Tuesday, December 24, 2013

Making Mini Meatloaves

December 22, 2013

Quick Mini Meatloaf
Mashed Potatoes
Rodney Strong 2011 Dry Creek Valley Zinfandel

We are preparing to leave for a two-week vacation in New Zealand and that drives what is in this Sunday, Dinner for Two post, and what is not. It also explains why it's being posted so much earlier than usual. I needed a Sunday dinner that would not generate any leftovers, or would generate leftovers that could be frozen. I've been wanting to have meat loaf and this recipe for individual meat loaves seemed to meet all of the criteria. Not only could it be made quickly and easily, but it provides us with food that we can prepare quickly when we get back home. We will use up our potatoes by mashing and freezing them so we shouldn't have to go grocery shopping to have an easy complete dinner on our first day back.

The meat loaf recipe came from The America's Test Kitchen Quick Family Cookbook where it was called "All-American Mini Meatloaves". The technique should be useful with any meat loaf recipe. The small free-form loaves cook quickly and I was able to prepare the whole dinner in well under an hour.  The original recipe calls for 1½ pounds of meat which makes 4 individual serving-sized loaves. These are well browned on one side in an oven-proof skillet. The loaves are then carefully turned over, the glaze is applied (in this case a mixture of brown sugar, ketchup, and vinegar), and they are baked in a 350° oven to an internal temperature of 160° which only takes about 20 minutes.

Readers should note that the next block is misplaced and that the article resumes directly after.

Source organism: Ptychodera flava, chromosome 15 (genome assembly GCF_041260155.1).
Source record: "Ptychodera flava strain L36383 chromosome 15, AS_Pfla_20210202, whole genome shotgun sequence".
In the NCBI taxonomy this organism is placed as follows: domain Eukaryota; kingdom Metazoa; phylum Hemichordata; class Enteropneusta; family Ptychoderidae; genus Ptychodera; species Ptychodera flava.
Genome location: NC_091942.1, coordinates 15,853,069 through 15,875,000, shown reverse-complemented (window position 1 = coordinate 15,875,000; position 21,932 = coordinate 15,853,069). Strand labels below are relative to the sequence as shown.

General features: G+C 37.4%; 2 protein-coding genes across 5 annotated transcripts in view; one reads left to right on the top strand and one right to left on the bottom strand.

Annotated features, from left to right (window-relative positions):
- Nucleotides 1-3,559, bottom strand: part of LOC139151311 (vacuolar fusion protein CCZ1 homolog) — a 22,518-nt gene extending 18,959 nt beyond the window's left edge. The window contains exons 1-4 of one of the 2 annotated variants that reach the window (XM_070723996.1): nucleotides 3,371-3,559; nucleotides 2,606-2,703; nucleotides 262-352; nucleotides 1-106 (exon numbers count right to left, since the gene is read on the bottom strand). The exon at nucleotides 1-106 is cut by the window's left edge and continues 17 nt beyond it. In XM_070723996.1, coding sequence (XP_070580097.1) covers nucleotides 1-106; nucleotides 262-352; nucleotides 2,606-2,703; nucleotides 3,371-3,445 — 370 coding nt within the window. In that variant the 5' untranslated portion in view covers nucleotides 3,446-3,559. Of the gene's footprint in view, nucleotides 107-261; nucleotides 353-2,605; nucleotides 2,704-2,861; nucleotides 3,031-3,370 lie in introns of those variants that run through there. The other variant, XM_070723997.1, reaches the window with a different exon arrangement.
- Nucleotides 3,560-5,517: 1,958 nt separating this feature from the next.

The meat loaves were pretty good, they were tender and juicy and nicely flavored. They were a little lacking in beef flavor as the flavor from the browned side of the meat was overwhelmed by the glaze. Diane thought the glaze was too sweet but she allowed that this may just be because it is not the kind of meat loaf she grew up with.

For what it's worth, this is my 100th post to Sunday, Dinner for Two.  :-)

Sunday, December 22, 2013

Another Quick Cassoulet

December 16, 2013

Quick Pork Cassoulet
Sourdough Bread
Kendall-Jackson 2011 Vintner's Reserve Riesling

Quick Pork Cassoulet from America's Test Kitchen Quick Family Cookbook

Growing up, my favorite canned soup was Campbell's Bean with Bacon. I am not as fond of it now as I used to be, both the soup and I have changed. Nonetheless, I have fond memories of the soup and so I am on a quest for a good homemade bean soup recipe. With some bread and wine it makes a comforting and satisfying cool weather meal, an earthy, hearty combination of beans and meat. The best recipe I've found is not really a soup (though the line between soups and stews is blurry) but rather something based on the classic French dish, Cassoulet. The original French dish requires more work than is practical for the home kitchen but fortunately there are some easier versions which are inspired by the original, if not totally faithful. (I would like to try Cassoulet in a restaurant some time to see what the original is like.)

This Sunday I tried a third recipe, a third version of Cassoulet. All three have led to good results and I can recommend any of them, though my favorite was the original recipe I tried from Cook's Illustrated which starts with dry beans, rather than canned, and takes more time and effort than the two "quick" recipes I have used. The other was from Food Wishes.